(CN) – An Islamic New York utility worker was not subjected to racial discrimination when he was erroneously investigated as a possible terrorist, a New York appellate division ruled.
Youssef Tokko asked his instructor questions about manhole safety at the Consolidated Edison Co.’s Learning Center. The instructor became suspicious and alerted his supervisor.
Tokko was investigated and ultimately cleared by a Joint Terrorist Task Force. However, he claimed that he suffered discrimination because he is an Islamic Arab of Lebanese descent.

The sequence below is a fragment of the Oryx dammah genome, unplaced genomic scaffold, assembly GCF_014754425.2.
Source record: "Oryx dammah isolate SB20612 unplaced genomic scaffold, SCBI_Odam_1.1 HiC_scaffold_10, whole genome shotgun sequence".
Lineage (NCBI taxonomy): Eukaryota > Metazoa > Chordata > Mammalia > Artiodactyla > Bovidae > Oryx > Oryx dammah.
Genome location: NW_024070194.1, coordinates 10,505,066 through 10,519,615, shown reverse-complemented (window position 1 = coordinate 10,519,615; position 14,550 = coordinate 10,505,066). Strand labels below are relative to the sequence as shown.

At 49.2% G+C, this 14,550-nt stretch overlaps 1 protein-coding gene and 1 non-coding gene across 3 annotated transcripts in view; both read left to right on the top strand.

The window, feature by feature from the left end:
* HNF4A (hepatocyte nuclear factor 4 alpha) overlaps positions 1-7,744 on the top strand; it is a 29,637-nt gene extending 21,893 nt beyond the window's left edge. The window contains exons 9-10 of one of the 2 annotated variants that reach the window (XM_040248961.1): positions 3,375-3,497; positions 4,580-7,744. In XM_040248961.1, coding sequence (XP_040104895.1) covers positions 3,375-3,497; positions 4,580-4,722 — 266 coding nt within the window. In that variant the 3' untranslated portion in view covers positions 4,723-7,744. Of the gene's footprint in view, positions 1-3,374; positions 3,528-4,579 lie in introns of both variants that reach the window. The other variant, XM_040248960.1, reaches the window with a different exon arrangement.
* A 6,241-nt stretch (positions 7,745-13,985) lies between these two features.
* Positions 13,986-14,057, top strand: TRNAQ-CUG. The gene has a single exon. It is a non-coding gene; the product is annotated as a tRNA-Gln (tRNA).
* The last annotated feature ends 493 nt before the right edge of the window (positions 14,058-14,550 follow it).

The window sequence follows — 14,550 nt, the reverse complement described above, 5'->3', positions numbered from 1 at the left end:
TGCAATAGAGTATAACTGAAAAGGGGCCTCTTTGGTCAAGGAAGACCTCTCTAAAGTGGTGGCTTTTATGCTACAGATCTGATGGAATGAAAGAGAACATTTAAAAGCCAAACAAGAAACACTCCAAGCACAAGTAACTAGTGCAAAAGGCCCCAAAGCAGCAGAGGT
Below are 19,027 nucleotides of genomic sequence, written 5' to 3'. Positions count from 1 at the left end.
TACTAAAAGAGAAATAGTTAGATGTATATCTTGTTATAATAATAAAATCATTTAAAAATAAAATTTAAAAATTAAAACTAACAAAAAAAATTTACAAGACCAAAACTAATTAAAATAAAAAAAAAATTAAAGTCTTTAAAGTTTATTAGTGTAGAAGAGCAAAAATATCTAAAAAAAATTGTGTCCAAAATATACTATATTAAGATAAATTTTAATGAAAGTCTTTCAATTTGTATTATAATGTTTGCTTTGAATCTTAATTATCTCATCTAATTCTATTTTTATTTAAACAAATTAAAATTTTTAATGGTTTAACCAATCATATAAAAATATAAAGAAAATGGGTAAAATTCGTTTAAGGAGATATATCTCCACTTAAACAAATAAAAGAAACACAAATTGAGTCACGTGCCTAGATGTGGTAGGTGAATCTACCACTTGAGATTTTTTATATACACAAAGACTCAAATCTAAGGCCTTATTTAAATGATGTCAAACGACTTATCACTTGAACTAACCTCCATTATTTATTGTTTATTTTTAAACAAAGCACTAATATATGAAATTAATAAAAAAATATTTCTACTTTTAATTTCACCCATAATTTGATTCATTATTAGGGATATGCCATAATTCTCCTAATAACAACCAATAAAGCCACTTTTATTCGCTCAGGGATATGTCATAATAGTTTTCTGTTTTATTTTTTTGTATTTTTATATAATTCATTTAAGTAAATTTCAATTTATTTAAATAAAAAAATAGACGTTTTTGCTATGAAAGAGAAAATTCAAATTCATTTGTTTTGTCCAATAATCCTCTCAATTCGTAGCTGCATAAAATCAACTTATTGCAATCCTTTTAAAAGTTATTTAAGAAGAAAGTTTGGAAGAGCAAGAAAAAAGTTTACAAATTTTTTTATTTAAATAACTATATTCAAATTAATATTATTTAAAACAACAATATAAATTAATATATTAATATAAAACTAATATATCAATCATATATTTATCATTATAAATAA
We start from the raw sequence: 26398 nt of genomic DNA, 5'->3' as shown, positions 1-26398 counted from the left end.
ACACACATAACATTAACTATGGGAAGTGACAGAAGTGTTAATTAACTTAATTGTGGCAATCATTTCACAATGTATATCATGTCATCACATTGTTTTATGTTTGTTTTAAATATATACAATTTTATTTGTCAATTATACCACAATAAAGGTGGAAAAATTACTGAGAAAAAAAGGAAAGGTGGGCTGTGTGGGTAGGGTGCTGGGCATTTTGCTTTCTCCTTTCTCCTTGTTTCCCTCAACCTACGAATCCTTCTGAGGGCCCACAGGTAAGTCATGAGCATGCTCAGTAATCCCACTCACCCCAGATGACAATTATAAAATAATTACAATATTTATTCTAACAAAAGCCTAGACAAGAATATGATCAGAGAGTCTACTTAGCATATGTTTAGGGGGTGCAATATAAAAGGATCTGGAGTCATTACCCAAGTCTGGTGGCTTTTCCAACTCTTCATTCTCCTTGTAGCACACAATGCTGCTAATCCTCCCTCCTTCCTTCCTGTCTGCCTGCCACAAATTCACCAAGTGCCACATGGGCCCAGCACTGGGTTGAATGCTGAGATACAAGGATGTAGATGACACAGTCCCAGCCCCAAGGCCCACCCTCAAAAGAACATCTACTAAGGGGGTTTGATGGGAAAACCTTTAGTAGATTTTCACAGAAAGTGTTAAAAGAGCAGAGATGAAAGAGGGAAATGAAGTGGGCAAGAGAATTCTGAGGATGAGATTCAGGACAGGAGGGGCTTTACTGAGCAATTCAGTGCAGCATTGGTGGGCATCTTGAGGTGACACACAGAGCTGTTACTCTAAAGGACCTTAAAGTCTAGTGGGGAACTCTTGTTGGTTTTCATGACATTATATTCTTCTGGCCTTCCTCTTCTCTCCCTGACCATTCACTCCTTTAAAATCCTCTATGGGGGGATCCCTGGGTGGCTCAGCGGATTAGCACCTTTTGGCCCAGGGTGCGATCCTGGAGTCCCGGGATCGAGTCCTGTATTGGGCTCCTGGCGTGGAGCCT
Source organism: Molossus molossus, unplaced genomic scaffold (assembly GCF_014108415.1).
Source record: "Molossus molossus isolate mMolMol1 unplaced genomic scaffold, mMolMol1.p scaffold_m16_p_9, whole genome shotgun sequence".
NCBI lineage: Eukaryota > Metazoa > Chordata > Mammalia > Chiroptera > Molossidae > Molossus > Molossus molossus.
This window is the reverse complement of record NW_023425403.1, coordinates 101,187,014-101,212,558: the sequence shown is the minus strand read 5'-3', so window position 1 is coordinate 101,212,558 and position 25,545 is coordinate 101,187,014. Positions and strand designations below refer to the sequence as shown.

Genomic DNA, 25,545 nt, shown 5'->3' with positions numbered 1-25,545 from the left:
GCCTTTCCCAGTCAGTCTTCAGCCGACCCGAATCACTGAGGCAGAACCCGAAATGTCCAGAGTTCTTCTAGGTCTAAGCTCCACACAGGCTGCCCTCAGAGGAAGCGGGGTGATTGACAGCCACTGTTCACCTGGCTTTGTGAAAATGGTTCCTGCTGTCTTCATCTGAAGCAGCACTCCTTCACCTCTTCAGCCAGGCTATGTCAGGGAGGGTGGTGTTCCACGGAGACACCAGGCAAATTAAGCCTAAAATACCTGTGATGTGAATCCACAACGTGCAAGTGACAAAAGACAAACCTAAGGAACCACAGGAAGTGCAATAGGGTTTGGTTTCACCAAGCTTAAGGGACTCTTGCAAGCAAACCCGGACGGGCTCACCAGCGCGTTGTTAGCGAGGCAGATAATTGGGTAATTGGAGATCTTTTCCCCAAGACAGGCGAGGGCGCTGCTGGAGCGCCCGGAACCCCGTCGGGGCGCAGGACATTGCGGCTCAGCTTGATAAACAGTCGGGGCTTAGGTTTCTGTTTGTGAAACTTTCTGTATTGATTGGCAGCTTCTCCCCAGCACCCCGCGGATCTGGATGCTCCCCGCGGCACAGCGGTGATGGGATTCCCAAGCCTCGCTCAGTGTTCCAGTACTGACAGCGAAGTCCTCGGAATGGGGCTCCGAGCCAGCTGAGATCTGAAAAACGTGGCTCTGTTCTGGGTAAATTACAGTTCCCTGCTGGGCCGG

He also claimed that the incident caused him to suffer from post-traumatic stress disorder and led to him failing the Mechanic B exam.
The trial court dismissed Tokko’s discrimination case against the utility company, and the Manhattan-based appellate division upheld the decision.
“There is no evidence in the record that plaintiff was reported to the authorities because of his race, national origin, or religion,” the judges wrote. “The evidence shows that his questions were deemed suspicious because they were unusual, especially for a new, entry-level employee.”
Also, the supervisor’s actions were protected under the Freedom to Report Terrorism Act. The judges also notes that Consolidated Edison employees did not treat Tokko poorly, accepting the investigation’s determination that Tokko was not a terrorist.
“Plaintiff was not subjected to harassing remarks or treated poorly in any other manner at his workplace,” the judges wrote.